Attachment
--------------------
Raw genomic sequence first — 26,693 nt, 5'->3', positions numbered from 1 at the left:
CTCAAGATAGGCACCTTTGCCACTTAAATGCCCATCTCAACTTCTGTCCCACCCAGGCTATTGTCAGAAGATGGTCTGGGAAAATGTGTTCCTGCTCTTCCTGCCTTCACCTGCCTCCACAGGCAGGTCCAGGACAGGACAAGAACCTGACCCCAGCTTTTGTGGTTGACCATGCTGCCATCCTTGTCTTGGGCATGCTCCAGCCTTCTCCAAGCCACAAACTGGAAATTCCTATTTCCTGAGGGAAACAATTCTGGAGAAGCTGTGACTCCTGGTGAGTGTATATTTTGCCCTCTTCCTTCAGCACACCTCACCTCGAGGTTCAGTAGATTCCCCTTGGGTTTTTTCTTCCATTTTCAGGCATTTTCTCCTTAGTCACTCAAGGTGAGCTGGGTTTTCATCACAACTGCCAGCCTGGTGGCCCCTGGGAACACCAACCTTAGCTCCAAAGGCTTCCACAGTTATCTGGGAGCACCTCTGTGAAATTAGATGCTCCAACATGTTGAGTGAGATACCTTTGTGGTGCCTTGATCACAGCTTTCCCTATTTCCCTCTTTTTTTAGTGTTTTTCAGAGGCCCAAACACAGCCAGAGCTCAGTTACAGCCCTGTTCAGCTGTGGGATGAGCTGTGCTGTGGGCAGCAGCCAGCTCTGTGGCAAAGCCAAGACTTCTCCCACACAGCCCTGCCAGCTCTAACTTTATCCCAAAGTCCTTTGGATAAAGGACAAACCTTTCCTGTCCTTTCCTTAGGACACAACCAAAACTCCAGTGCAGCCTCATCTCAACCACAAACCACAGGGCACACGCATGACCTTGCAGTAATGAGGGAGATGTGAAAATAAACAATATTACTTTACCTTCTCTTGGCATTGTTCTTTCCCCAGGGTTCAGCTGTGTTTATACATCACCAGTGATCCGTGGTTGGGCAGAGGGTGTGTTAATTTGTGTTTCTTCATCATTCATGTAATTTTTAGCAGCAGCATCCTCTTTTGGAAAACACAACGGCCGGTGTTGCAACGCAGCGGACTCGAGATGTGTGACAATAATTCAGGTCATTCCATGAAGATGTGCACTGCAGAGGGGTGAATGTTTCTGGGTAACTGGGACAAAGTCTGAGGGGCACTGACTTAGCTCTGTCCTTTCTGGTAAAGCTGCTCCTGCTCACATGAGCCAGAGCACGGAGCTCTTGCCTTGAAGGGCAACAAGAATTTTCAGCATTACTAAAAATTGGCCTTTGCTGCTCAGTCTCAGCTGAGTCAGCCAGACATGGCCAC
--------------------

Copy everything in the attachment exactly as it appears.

Raw genomic sequence first — 26,693 nt, 5'->3', positions numbered from 1 at the left:
CTCAAGATAGGCACCTTTGCCACTTAAATGCCCATCTCAACTTCTGTCCCACCCAGGCTATTGTCAGAAGATGGTCTGGGAAAATGTGTTCCTGCTCTTCCTGCCTTCACCTGCCTCCACAGGCAGGTCCAGGACAGGACAAGAACCTGACCCCAGCTTTTGTGGTTGACCATGCTGCCATCCTTGTCTTGGGCATGCTCCAGCCTTCTCCAAGCCACAAACTGGAAATTCCTATTTCCTGAGGGAAACAATTCTGGAGAAGCTGTGACTCCTGGTGAGTGTATATTTTGCCCTCTTCCTTCAGCACACCTCACCTCGAGGTTCAGTAGATTCCCCTTGGGTTTTTTCTTCCATTTTCAGGCATTTTCTCCTTAGTCACTCAAGGTGAGCTGGGTTTTCATCACAACTGCCAGCCTGGTGGCCCCTGGGAACACCAACCTTAGCTCCAAAGGCTTCCACAGTTATCTGGGAGCACCTCTGTGAAATTAGATGCTCCAACATGTTGAGTGAGATACCTTTGTGGTGCCTTGATCACAGCTTTCCCTATTTCCCTCTTTTTTTAGTGTTTTTCAGAGGCCCAAACACAGCCAGAGCTCAGTTACAGCCCTGTTCAGCTGTGGGATGAGCTGTGCTGTGGGCAGCAGCCAGCTCTGTGGCAAAGCCAAGACTTCTCCCACACAGCCCTGCCAGCTCTAACTTTATCCCAAAGTCCTTTGGATAAAGGACAAACCTTTCCTGTCCTTTCCTTAGGACACAACCAAAACTCCAGTGCAGCCTCATCTCAACCACAAACCACAGGGCACACGCATGACCTTGCAGTAATGAGGGAGATGTGAAAATAAACAATATTACTTTACCTTCTCTTGGCATTGTTCTTTCCCCAGGGTTCAGCTGTGTTTATACATCACCAGTGATCCGTGGTTGGGCAGAGGGTGTGTTAATTTGTGTTTCTTCATCATTCATGTAATTTTTAGCAGCAGCATCCTCTTTTGGAAAACACAACGGCCGGTGTTGCAACGCAGCGGACTCGAGATGTGTGACAATAATTCAGGTCATTCCATGAAGATGTGCACTGCAGAGGGGTGAATGTTTCTGGGTAACTGGGACAAAGTCTGAGGGGCACTGACTTAGCTCTGTCCTTTCTGGTAAAGCTGCTCCTGCTCACATGAGCCAGAGCACGGAGCTCTTGCCTTGAAGGGCAACAAGAATTTTCAGCATTACTAAAAATTGGCCTTTGCTGCTCAGTCTCAGCTGAGTCAGCCAGACATGGCCAC